- Provides a forum for students who might be uncomfortable with the level of intimacy in 1-on-1 mentoring
- Mentors can use peer-to-peer relationships to empower mentees and influence them positively
- Learn from the experiences of others and benefit from different perspectives
- Students can build camaraderie, social skills and practice networking skills
- Mentors develop leadership skills and effective communication, negotiation and people management
What is required for virtual meetings?
In Career Access Mentoring, the structure of mentoring meetings will vary according to the goals and availability of everyone involved. You will collaborate and prepare appropriately for each meeting, setting discussion topics and goal-development exercises. Mentors will guide and facilitate these activities.
All of our meetings and preparations sessions are currently delivered virtually. All students have access to Zoom technology to host meetings and participate in guidance sessions with Career Services. Video meetings are fundamental to the mentoring relationship and a mentoring relationship is most effective when it is dynamic and continuously growing. Students should ensure that each meeting builds on the previous one and take responsibility for their development.
What support is available to me?
- Careers Service provides advice, resources and support for participants to assist them in making the most of the program.
- Feedback and enquiries to the Mentoring Program Coordinator are welcome at any point.
- You can also reach out to peer networks, qualified career advisers or academic staff at the University.
- We have support for virtual meeting etiquette available.
What does program registration require?
Attendance at an information session is highly recommended. You may register at any time - you will be asked to fill out some personal and educational details, as well as answer some questions about your goals and reasons for interest. It’s worth treating this registration as you would a job application, and provide detailed and thorough responses; the better your answers, the easier it is to provide you with a match in our programs.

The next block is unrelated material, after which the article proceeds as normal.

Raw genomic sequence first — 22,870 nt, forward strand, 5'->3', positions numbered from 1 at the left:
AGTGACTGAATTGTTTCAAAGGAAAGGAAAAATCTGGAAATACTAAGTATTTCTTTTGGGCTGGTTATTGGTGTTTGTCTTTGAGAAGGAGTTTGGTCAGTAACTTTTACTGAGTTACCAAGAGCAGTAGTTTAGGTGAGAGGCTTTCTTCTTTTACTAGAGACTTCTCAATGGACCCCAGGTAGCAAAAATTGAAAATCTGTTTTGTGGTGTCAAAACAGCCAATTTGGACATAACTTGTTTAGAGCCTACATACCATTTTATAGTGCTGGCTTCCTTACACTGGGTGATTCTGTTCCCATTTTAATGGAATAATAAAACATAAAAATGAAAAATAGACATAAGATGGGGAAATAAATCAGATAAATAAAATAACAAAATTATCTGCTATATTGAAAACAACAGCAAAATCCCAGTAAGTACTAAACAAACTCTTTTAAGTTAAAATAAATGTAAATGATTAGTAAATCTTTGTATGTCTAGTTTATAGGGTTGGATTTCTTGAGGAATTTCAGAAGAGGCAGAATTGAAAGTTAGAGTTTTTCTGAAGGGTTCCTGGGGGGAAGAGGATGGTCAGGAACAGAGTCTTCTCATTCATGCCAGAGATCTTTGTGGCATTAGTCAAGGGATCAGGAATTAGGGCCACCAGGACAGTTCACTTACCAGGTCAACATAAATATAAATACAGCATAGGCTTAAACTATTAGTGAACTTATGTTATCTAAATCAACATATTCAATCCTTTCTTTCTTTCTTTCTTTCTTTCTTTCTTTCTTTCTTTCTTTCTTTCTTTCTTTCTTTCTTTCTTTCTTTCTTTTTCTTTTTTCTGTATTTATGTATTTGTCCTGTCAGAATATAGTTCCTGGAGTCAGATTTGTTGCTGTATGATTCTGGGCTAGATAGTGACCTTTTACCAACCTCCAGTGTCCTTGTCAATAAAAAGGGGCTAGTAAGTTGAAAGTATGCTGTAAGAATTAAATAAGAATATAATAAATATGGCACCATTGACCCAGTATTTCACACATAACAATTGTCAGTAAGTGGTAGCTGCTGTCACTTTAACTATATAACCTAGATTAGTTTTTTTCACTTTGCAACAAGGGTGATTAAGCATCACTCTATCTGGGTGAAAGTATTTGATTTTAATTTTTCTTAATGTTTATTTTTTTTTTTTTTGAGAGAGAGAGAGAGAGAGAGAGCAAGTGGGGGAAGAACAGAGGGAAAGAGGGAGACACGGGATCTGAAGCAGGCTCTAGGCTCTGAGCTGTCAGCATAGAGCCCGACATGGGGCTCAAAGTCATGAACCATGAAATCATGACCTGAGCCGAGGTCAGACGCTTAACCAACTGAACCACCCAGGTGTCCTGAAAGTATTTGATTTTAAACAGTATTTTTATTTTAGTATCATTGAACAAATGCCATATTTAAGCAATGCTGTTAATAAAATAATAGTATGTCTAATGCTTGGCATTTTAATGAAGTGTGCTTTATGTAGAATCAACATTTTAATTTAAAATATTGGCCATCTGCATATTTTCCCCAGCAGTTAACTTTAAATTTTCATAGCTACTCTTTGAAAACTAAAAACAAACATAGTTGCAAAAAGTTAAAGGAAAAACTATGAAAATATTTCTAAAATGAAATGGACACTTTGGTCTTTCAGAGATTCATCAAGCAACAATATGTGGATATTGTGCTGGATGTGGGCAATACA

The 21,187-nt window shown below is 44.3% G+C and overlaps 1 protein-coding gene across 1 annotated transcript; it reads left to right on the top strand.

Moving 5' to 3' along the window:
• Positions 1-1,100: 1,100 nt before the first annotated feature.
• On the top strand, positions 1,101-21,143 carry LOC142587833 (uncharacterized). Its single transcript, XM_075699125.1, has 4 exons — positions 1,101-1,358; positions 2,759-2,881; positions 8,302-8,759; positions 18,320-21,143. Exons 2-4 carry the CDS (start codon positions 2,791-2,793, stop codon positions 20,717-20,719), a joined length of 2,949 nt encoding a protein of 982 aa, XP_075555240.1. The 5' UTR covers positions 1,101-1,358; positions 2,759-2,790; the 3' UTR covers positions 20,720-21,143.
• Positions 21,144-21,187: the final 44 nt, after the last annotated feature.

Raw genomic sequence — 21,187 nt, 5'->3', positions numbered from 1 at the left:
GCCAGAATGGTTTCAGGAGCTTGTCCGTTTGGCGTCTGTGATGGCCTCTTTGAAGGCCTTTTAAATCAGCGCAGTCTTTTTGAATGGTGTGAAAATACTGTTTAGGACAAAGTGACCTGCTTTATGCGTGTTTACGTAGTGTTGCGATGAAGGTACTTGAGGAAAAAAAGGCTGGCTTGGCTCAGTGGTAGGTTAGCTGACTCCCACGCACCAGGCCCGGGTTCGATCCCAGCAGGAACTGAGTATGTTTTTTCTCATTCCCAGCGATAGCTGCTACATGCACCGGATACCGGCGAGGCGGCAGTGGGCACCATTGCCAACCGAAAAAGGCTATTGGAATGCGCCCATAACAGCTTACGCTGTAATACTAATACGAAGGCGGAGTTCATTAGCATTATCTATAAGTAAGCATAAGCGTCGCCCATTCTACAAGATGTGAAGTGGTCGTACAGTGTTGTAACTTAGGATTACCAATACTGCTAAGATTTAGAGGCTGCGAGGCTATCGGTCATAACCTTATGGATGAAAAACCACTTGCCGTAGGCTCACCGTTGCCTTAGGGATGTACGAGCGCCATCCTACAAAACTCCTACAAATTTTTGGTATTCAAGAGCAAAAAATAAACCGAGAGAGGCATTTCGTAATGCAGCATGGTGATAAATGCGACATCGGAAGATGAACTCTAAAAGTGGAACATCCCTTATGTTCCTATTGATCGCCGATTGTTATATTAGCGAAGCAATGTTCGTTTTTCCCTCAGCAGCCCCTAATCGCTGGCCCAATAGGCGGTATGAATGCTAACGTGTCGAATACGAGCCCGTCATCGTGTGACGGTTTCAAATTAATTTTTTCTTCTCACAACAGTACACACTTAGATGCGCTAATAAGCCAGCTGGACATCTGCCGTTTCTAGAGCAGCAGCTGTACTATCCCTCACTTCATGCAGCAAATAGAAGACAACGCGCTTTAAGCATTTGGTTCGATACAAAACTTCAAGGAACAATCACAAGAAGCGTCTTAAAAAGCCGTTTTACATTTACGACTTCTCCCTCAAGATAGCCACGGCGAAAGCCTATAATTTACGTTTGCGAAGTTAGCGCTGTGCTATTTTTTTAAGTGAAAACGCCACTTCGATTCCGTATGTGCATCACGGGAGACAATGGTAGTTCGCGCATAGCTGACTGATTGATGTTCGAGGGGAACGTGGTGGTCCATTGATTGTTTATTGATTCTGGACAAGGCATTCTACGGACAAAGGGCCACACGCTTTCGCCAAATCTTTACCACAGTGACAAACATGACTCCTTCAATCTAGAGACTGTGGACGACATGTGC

It’s also recommended that you attend a Careers Service workshop, to brush up on your career readiness skills ahead of actual participation in mentoring programs.
What skills do I need as a student?
The mentoring relationship focuses on the mentee’s development. To succeed in this program, you should exhibit the following skills and characteristics:
- A desire to learn
- Willing to invest time and effort into the relationship and your personal development
- Be goal-oriented
- Be open to new ideas
- Be willing to communicate
- Have good time management skills
- Willing to take initiative
- Conduct yourself professionally and respect privacy and confidentiality
Is there a cost to participate?
There are no fees associated with our mentoring programs. Mentors and mentees in this program are volunteers. You may incur incidental costs, such as travel to meetings, which cannot be reimbursed.
Can I still participate if I live outside of Adelaide?
Yes. If you are based outside of the Adelaide metropolitan region, this should be indicated in your expression of interest. Your match(es) will expect you to use online video chat technologies, like Zoom, Skype or Google Hangouts, to achieve face-to-face meetings.
I am away for 1-2 months during the year. Can I still participate in Career Access Mentoring?
Possibly. You must make this known in your registration, as there are minimum meeting requirements to be met for successful completion of the program.
What will I discuss with my mentor?
As a student in a mentee-driven program, it is up to you and your peer (if applicable) to negotiate and set topics. Use this as an opportunity to tailor meetings toward your current career goals or questions. All participants will receive a program handbook, containing suggested topics, sample meeting plans and supplementary mentoring information, should you find it useful for your meetings. Some topics that you may wish to discuss with your mentor include:
- Finding job opportunities in the industry – e.g. job-hunting strategies, the hidden job market, resume requisites or standing out as a candidate
- Networking and interview skills
- Workplace insights – e.g. culture, professional conduct, how different business areas and roles rely on each other for business success, conflict resolution, motivation and mind-set
- Industry trends and issues
- Self-awareness and career values
Will I get work experience in these programs?
No. Our mentoring programs are intended to assist you with your career development, rather than job training. Whilst work experience or employment may be a future outcome of your mentoring relationship, this is not a requirement or expectation for our programs. You should not expect your mentor to provide you with employment, work experience, volunteering, internships or placement opportunities.
What happens at the end of the program?
Any relationship requires closure. At your final meeting, you should discuss how and in what capacity your relationship may continue – e.g. only in a mentoring capacity or as professional contacts.